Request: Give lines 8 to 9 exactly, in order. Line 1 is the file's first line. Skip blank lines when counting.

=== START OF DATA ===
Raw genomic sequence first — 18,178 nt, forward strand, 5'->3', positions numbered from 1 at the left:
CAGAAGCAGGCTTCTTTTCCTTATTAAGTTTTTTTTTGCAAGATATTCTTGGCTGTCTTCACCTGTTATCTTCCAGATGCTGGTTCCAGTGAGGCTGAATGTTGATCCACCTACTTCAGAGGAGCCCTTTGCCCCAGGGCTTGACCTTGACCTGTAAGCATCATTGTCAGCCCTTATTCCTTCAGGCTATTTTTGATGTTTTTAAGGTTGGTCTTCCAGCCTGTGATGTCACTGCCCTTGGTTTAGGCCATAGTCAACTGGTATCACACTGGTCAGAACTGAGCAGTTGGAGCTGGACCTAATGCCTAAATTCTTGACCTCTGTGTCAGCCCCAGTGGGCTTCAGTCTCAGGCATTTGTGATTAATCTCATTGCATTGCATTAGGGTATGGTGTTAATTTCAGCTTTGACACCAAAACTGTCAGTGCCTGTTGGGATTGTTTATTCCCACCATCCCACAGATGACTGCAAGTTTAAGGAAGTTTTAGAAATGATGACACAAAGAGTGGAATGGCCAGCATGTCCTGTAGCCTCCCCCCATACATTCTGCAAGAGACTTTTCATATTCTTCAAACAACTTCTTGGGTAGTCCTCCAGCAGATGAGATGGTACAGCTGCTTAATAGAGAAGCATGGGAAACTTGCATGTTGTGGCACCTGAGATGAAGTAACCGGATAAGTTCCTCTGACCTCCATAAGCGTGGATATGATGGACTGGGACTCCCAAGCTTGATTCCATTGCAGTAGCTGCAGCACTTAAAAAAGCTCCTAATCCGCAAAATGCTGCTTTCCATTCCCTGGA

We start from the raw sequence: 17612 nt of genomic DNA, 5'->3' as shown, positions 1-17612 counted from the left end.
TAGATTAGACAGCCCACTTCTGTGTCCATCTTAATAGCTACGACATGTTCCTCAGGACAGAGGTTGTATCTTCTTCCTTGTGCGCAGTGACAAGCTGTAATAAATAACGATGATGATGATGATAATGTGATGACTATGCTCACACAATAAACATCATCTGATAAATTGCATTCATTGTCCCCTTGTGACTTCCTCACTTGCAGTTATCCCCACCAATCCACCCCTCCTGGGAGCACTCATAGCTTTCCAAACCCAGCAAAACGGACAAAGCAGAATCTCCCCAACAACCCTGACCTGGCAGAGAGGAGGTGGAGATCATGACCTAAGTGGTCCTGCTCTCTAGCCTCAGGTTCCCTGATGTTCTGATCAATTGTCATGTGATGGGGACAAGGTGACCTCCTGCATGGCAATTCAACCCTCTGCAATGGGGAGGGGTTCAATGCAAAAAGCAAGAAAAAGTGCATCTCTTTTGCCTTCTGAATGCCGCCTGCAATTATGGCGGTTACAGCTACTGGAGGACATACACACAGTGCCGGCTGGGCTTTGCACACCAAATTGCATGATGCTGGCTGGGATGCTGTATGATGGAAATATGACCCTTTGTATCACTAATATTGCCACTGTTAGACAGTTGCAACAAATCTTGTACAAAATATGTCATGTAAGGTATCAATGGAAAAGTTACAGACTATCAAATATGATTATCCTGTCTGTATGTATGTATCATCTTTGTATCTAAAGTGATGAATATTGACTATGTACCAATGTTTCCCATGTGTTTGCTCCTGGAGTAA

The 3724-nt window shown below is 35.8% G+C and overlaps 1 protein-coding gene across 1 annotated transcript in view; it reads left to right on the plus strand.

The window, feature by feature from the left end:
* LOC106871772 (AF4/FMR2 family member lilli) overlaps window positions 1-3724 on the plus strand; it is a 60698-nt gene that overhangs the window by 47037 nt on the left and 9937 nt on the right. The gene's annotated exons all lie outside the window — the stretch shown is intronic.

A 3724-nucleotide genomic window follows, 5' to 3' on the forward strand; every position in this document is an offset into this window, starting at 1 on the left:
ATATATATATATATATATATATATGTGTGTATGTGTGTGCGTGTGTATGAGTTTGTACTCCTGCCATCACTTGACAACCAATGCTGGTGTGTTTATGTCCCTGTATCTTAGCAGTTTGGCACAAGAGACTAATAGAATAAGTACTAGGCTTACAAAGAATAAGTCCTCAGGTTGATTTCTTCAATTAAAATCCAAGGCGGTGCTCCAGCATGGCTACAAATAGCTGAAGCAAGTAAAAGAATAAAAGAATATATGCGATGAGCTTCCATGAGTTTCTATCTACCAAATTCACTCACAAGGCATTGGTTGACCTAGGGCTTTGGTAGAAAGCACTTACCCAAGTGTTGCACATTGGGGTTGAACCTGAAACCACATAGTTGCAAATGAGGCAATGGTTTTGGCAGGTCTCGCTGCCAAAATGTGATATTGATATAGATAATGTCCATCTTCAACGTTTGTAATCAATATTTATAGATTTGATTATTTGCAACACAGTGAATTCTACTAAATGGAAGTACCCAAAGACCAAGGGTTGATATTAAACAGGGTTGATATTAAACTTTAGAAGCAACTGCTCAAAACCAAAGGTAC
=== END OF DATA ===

A 3724-nucleotide genomic window follows, 5' to 3' on the forward strand; every position in this document is an offset into this window, starting at 1 on the left:
ATATATATATATATATATATATATGTGTGTATGTGTGTGCGTGTGTATGAGTTTGTACTCCTGCCATCACTTGACAACCAATGCTGGTGTGTTTATGTCCCTGTATCTTAGCAGTTTGGCACAAGAGACTAATAGAATAAGTACTAGGCTTACAAAGAATAAGTCCTCAGGTTGATTTCTTCAATTAAAATCCAAGGCGGTGCTCCAGCATGGCTACAAATAGCTGAAGCAAGTAAAAGAATAAAAGAATATATGCGATGAGCTTCCATGAGTTTCTATCTACCAAATTCACTCACAAGGCATTGGTTGACCTAGGGCTTTGGTAGAAAGCACTTACCCAAGTGTTGCACATTGGGGTTGAACCTGAAACCACATAGTTGCAAATGAGGCAATGGTTTTGGCAGGTCTCGCTGCCAAAATGTGATATTGATATAGATAATGTCCATCTTCAACGTTTGTAATCAATATTTATAGATTTGATTATTTGCAACACAGTGAATTCTACTAAATGGAAGTACCCAAAGACCAAGGGTTGATATTAAACAGGGTTGATATTAAACTTTAGAAGCAACTGCTCAAAACCAAAGGTAC